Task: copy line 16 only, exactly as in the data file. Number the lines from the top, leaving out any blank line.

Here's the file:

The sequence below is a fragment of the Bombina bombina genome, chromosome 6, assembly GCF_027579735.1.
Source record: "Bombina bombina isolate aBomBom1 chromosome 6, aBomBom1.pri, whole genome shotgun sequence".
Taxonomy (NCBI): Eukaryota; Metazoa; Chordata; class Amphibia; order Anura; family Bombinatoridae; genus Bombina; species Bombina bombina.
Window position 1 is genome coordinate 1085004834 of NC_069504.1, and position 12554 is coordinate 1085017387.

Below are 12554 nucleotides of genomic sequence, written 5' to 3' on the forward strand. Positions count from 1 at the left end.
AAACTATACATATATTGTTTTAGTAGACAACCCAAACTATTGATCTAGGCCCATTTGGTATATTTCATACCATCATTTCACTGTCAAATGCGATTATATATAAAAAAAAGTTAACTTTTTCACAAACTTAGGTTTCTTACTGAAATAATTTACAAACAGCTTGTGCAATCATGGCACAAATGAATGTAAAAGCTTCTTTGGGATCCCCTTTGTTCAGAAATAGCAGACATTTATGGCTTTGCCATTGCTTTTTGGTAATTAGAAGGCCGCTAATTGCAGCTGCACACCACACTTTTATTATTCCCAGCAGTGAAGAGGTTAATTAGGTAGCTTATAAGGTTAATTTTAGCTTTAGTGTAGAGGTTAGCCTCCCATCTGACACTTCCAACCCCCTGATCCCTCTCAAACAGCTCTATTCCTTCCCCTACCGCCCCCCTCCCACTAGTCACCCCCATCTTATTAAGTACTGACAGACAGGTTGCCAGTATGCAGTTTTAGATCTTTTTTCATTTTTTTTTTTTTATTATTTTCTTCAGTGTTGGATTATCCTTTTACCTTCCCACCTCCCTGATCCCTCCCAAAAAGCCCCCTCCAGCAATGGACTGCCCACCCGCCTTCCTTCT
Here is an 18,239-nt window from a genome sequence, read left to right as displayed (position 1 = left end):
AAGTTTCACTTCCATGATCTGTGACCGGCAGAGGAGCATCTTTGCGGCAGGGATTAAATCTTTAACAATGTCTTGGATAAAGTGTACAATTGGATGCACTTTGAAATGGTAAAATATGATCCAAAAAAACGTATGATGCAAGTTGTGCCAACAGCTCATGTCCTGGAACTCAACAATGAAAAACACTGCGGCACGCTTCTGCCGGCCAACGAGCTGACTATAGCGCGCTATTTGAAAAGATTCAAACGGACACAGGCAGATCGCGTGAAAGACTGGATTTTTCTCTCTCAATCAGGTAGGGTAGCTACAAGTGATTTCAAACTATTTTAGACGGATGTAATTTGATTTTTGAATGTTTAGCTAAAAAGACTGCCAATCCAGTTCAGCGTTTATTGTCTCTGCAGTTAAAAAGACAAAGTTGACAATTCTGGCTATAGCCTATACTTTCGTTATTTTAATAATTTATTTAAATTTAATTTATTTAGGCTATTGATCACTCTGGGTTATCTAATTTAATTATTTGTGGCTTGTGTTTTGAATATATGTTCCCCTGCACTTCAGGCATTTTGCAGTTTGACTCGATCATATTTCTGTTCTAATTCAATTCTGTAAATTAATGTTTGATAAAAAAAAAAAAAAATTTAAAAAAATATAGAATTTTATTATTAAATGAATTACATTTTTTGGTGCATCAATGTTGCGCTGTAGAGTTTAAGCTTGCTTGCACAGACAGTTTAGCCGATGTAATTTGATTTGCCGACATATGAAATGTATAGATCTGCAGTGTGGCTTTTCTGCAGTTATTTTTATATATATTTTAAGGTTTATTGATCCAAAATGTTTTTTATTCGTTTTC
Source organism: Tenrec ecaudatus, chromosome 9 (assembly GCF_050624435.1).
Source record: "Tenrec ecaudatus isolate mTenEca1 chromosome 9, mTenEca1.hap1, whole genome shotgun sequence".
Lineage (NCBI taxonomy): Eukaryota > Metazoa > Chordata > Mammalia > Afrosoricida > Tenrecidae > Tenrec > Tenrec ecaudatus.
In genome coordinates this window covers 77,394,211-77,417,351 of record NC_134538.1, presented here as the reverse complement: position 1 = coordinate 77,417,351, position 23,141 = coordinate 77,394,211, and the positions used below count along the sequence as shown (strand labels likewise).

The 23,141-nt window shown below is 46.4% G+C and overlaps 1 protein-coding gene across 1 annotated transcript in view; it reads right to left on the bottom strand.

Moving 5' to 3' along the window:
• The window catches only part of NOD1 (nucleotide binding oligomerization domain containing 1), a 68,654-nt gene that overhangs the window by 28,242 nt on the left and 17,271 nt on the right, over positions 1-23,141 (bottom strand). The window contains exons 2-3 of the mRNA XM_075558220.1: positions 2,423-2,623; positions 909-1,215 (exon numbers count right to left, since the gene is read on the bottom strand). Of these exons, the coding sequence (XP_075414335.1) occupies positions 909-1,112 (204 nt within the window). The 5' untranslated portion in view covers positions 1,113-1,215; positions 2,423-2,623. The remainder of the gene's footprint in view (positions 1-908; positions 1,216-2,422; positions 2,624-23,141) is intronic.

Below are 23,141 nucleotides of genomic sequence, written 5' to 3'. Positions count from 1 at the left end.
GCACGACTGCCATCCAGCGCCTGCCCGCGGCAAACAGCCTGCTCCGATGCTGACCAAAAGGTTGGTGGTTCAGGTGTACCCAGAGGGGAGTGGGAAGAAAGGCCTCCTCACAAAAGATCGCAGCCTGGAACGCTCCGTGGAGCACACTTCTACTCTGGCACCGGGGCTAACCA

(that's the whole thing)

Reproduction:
Below are 23,141 nucleotides of genomic sequence, written 5' to 3'. Positions count from 1 at the left end.